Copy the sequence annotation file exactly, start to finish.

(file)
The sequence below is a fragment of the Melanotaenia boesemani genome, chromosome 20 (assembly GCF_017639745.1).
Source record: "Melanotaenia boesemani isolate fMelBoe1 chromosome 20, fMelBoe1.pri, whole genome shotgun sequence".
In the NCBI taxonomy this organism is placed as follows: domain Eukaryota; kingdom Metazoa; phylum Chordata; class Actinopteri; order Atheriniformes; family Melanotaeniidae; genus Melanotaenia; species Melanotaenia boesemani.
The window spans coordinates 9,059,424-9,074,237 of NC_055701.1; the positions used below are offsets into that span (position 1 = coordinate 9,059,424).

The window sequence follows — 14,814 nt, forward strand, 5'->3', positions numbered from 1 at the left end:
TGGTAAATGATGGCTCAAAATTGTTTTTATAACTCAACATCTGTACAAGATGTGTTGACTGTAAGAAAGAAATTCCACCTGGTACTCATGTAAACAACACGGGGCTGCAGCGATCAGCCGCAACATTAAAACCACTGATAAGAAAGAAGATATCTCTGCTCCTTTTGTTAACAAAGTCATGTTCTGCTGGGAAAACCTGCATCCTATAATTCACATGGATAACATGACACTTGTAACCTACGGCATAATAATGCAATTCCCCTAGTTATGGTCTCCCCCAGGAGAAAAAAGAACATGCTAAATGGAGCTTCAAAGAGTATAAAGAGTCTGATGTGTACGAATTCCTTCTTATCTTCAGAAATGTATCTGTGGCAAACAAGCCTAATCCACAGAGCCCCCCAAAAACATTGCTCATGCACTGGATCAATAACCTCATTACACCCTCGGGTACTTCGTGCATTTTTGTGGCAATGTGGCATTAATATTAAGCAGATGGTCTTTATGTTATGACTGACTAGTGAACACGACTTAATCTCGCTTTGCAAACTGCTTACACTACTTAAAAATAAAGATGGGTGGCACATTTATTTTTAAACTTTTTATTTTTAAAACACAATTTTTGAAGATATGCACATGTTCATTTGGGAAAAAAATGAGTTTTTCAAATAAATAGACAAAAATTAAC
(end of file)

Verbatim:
The sequence below is a fragment of the Melanotaenia boesemani genome, chromosome 20 (assembly GCF_017639745.1).
Source record: "Melanotaenia boesemani isolate fMelBoe1 chromosome 20, fMelBoe1.pri, whole genome shotgun sequence".
In the NCBI taxonomy this organism is placed as follows: domain Eukaryota; kingdom Metazoa; phylum Chordata; class Actinopteri; order Atheriniformes; family Melanotaeniidae; genus Melanotaenia; species Melanotaenia boesemani.
The window spans coordinates 9,059,424-9,074,237 of NC_055701.1; the positions used below are offsets into that span (position 1 = coordinate 9,059,424).

The window sequence follows — 14,814 nt, forward strand, 5'->3', positions numbered from 1 at the left end:
TGGTAAATGATGGCTCAAAATTGTTTTTATAACTCAACATCTGTACAAGATGTGTTGACTGTAAGAAAGAAATTCCACCTGGTACTCATGTAAACAACACGGGGCTGCAGCGATCAGCCGCAACATTAAAACCACTGATAAGAAAGAAGATATCTCTGCTCCTTTTGTTAACAAAGTCATGTTCTGCTGGGAAAACCTGCATCCTATAATTCACATGGATAACATGACACTTGTAACCTACGGCATAATAATGCAATTCCCCTAGTTATGGTCTCCCCCAGGAGAAAAAAGAACATGCTAAATGGAGCTTCAAAGAGTATAAAGAGTCTGATGTGTACGAATTCCTTCTTATCTTCAGAAATGTATCTGTGGCAAACAAGCCTAATCCACAGAGCCCCCCAAAAACATTGCTCATGCACTGGATCAATAACCTCATTACACCCTCGGGTACTTCGTGCATTTTTGTGGCAATGTGGCATTAATATTAAGCAGATGGTCTTTATGTTATGACTGACTAGTGAACACGACTTAATCTCGCTTTGCAAACTGCTTACACTACTTAAAAATAAAGATGGGTGGCACATTTATTTTTAAACTTTTTATTTTTAAAACACAATTTTTGAAGATATGCACATGTTCATTTGGGAAAAAAATGAGTTTTTCAAATAAATAGACAAAAATTAAC